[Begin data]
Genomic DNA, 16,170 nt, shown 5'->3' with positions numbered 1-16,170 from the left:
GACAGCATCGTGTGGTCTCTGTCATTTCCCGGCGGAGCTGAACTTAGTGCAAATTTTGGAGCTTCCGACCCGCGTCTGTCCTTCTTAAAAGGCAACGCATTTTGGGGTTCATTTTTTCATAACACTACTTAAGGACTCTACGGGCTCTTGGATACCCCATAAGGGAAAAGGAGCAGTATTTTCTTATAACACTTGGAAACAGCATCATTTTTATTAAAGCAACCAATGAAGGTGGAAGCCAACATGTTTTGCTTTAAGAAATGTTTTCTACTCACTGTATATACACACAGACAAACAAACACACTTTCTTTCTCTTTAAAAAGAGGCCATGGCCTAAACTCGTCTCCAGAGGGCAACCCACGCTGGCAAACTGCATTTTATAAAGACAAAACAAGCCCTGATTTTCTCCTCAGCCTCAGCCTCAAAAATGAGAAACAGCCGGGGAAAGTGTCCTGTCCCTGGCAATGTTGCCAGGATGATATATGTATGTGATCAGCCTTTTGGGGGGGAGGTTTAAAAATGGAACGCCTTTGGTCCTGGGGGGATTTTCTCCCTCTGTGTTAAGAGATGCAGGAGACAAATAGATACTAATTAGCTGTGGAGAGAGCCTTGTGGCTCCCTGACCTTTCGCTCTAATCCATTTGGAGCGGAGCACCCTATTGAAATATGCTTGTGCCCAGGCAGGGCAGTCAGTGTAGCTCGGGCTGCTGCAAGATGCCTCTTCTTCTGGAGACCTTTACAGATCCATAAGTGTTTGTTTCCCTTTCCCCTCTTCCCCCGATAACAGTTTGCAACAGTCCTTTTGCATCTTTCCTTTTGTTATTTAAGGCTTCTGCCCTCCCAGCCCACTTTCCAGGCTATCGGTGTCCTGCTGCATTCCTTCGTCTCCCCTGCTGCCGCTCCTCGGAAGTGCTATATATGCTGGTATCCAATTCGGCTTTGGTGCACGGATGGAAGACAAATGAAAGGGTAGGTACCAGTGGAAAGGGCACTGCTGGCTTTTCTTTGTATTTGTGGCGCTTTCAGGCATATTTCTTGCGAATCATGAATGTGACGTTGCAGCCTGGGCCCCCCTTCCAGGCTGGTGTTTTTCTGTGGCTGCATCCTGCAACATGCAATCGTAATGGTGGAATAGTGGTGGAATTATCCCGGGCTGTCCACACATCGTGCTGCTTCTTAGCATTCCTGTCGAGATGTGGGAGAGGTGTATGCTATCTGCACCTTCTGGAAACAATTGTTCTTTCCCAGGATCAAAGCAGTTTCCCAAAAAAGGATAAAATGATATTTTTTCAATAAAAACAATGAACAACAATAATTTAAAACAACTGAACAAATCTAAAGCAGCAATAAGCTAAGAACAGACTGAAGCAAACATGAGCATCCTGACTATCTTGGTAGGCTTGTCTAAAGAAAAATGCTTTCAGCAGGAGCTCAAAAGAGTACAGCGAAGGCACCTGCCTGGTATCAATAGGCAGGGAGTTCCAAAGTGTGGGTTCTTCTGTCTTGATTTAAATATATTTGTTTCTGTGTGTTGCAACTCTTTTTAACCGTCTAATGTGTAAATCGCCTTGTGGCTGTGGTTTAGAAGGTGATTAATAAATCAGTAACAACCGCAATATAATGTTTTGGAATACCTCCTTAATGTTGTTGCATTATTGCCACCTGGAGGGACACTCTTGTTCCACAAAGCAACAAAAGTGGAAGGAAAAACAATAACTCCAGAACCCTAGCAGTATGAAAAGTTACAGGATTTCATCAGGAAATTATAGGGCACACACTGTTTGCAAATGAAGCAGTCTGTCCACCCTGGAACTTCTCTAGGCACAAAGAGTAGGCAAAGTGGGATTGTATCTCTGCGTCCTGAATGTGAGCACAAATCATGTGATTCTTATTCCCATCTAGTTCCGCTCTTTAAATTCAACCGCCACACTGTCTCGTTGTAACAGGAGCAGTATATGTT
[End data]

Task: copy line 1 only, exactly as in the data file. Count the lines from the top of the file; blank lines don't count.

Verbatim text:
Genomic DNA, 16,170 nt, shown 5'->3' with positions numbered 1-16,170 from the left: